Furniture Care Tips

Furniture Care Tips

  • To tighten up wicker seats that have sagged, spray them with water or diluted lemon oil, then set them in the sun to dry. Oil the wicker for protection after it dries thoroughly.
  • To tighten loose knobs on furniture, unscrew the knob and coat the screw with clear fingernail polish. Then reattach the knobs and let the polish harden.
  • If the hole for a knob’s screw becomes too large, remove the knob, and pack the hole with toothpicks and wood glue.
  • Wipe off all extra glue with a damp rag before it dries. After the glue is dry, trim off the ends of any toothpicks that stick out of the hole. Drill a new hole in the wood, and screw the knob back on.
  • Make a drawer slide like new again by rubbing the end of a candle or a bar of soap along the sides of the drawer.
  • When a drawer has expanded due to moisture, drying it in the sun will shrink it back down.
  • If one leg on a piece of furniture is too short or your floor is just too crooked, glue a button under the bottom of the one leg.
  • To remove white water marks from wood furniture, rub the spot gently with white toothpaste on a damp cloth.
  • Stubborn furniture rings from wet glasses may be removed by rubbing with a mixture of equal parts distilled vinegar and olive oil. Rub it in with the grain, and polish.
  • Clean dull woodwork by rubbing it with a soft cloth dipped in a solution of 1 tablespoon of white vinegar per quart of warm water. Buffing it with a soft, dry cloth to make the wood really shine.
  • Hide scratches in wood furniture with lemon juice and vegetable oil. Mix equal parts of lemon juice and oil, and rub into the scratches with a soft cloth until the scratches disappear.
  • Clean dirt and built-up polish from wood furniture with a mixture of 1 teaspoon of olive oil, 1 teaspoon of white vinegar, and 1 quart of warm water. Shake the mixture, apply with a soft cloth, and dry with another soft cloth.
  • To remove paper that is stuck on wood furniture, apply oil. Let set, then wipe off with a soft cloth.
Antiquing

To make new brass knobs and trim look antique (if they are not lacquered) with salt and vinegar. Add two tablespoons of salt to a cup of vinegar. Rub the mixture onto the metal, let it set overnight, rinse, and dry. This can be repeated to look older and older each time.

Polishes

  • Polish with plain olive oil , almond oil , or walnut oil .
  • Mineral oil from the drugstore will work for polishing wood furniture.
  • Clean and polish wood furniture. Mix 1 cup of olive oil , almond oil or walnut oil and 1/2 cup of white vinegar or lemon juice. Shake the mixture well, and apply a little bit to a soft rag. Spread the polish evenly over the furniture surface, then polish with a dry cloth.
  • Another homemade wood polish consists of 1/2 lemon oil and 1/2 white vinegar, pour the mixture into a spray bottle, and shake before using.
  • Dark wood polish consists of 1 teaspoon of olive oil , the juice of 1 lemon, 1 teaspoon of whiskey or brandy, and 1 teaspoon of water. Mix and apply with soft cloth.
  • Make your own unscented furniture polish with 3 parts olive oil and 1 part vinegar. Mix well, and apply with soft cloth.

Antiquing

Antiquing
Brass

To make new brass knobs and trim look antique (if they are not lacquered) with salt and vinegar. Add two tablespoons of salt to a cup of vinegar. Rub the mixture onto the metal, let it set overnight, rinse, and dry. This can be repeated to look older and older each time.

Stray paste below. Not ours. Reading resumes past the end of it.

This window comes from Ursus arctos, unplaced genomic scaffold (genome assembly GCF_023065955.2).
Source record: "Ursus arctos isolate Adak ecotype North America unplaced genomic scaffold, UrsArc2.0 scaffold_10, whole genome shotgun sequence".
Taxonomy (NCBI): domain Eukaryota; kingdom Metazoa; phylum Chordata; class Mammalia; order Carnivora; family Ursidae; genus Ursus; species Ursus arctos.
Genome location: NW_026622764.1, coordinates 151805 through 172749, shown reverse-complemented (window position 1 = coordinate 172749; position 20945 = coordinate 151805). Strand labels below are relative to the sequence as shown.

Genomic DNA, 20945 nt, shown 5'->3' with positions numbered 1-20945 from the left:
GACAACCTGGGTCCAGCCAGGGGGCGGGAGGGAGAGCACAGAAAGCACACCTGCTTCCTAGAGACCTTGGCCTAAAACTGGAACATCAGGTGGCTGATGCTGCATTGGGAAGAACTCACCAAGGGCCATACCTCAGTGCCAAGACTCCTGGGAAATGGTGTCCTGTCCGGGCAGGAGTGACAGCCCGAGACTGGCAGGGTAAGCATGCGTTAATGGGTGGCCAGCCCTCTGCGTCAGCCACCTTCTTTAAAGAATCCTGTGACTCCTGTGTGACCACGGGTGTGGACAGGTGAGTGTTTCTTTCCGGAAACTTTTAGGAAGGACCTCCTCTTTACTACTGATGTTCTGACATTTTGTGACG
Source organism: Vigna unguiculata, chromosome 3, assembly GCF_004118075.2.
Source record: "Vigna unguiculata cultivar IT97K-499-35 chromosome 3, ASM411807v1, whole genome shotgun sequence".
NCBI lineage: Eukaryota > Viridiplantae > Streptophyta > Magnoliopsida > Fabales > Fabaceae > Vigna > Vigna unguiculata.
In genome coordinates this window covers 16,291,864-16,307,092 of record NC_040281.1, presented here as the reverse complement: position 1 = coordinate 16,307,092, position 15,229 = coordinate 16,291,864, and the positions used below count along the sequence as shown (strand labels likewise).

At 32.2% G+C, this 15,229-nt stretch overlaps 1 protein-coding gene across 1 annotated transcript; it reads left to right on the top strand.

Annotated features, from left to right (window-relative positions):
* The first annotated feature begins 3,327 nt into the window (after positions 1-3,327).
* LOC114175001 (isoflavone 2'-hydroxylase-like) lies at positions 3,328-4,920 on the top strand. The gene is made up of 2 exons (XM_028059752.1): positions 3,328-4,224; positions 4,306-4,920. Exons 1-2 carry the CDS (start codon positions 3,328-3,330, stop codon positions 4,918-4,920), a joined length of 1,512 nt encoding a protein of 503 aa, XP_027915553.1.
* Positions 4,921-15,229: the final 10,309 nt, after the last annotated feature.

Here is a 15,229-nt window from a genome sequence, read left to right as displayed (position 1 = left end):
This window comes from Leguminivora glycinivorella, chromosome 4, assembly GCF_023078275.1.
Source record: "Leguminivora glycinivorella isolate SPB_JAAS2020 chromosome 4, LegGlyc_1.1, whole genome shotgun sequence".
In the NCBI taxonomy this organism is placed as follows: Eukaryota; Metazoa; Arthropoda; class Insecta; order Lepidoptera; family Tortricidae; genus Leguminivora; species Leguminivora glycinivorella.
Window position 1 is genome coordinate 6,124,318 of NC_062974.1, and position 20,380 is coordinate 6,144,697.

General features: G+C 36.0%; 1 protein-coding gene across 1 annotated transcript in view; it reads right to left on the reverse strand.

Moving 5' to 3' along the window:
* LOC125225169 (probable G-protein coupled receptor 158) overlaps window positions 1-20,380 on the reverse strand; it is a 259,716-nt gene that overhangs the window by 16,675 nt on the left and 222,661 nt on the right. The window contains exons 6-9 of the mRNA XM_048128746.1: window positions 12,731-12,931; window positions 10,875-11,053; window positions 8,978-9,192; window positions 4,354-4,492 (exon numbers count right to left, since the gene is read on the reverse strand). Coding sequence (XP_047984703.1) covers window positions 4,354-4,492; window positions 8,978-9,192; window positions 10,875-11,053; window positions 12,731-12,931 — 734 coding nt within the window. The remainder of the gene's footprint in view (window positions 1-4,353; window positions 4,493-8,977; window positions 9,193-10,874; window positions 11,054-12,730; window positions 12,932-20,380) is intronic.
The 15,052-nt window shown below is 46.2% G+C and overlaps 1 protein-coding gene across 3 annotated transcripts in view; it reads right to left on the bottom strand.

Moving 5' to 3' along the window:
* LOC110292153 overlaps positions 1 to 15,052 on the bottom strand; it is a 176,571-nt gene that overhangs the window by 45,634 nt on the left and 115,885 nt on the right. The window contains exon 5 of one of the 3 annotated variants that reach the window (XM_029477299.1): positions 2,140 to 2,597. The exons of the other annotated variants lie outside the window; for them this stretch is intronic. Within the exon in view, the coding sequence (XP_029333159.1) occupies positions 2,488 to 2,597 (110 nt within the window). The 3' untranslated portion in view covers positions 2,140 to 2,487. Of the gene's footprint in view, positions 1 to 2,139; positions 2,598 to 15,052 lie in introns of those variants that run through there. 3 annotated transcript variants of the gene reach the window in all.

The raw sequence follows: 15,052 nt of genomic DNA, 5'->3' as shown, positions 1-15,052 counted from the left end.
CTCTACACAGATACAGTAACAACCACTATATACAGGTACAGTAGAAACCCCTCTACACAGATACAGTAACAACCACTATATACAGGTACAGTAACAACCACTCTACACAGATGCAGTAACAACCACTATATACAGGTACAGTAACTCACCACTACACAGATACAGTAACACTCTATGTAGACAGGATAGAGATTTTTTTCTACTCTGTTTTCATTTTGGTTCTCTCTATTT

Wood

Wood furniture, boxes, etc., can be given an antique patina overnight. Simply wrap them in a trashbag, put an open bowl or jar of ammonia into the bag, and tie it up tightly. The ammonia fumes speed up the natural darkening process of the wood. Be very careful when opening the bag so you don’t get a face full of fumes, and don’t do this in the house. Check the color every 8 hours or so to see if it is dark enough. If not, tie it back up. Some pieces may require several days. When you see the appropriate color beginning, stop the process — the wood will darken a little more after it is removed from the bag.
Furniture may have only a small section that needs to be darkened. This could be due to damage that required sanding or a bleach spill. The small area can be darkened with ammonia directly, applied with a small brush. Several applications may be needed because the ammonia evaporates when not in the closed bag. If the process is going too slowly, plastic wrap can be put over the ammonia to prevent evaporation.
Some, not all, furniture in lighter wood types may not have enough tannin to turn dark from the ammonia. These would include birch, maple, pine, and poplar. Tea contains tannin, and strong brewed tea can be applied with a brush. Wait 24 hours before deciding if the color is right or if another coat is needed.

Restoring Antique Furniture

  • To tighten up wicker seats that have sagged, spray them with water or diluted lemon oil, then set them in the sun to dry. Oil the wicker for protection after it dries thoroughly.
  • To loosen old glue around rungs and joints of tables and chairs you want to repair, apply white vinegar with a small oil can or a small squeeze bottle. Allow the vinegar to work for a while, testing often.
  • Old mirrors with small bare spots can be “re-silvered.” Spray the back with a silver metallic paint meant for cars. Spray a few coats. After the paint is dry, seal it with a clear coat.
  • Use a nail file to sand small areas or tight spots.
  • Restoring antique furniture is not the same as refinishing. Most antiques lose much of their value if the patina is removed, which will happen when the old finish is taken off.
  • Cleaning the old finish is often all that is needed to make old furniture look beautiful, still look antique, and retain its value.
  • Painted antiques are especially devalued, and the shabbier the paint looks, the more value it seems to have. More will be added on restoration later.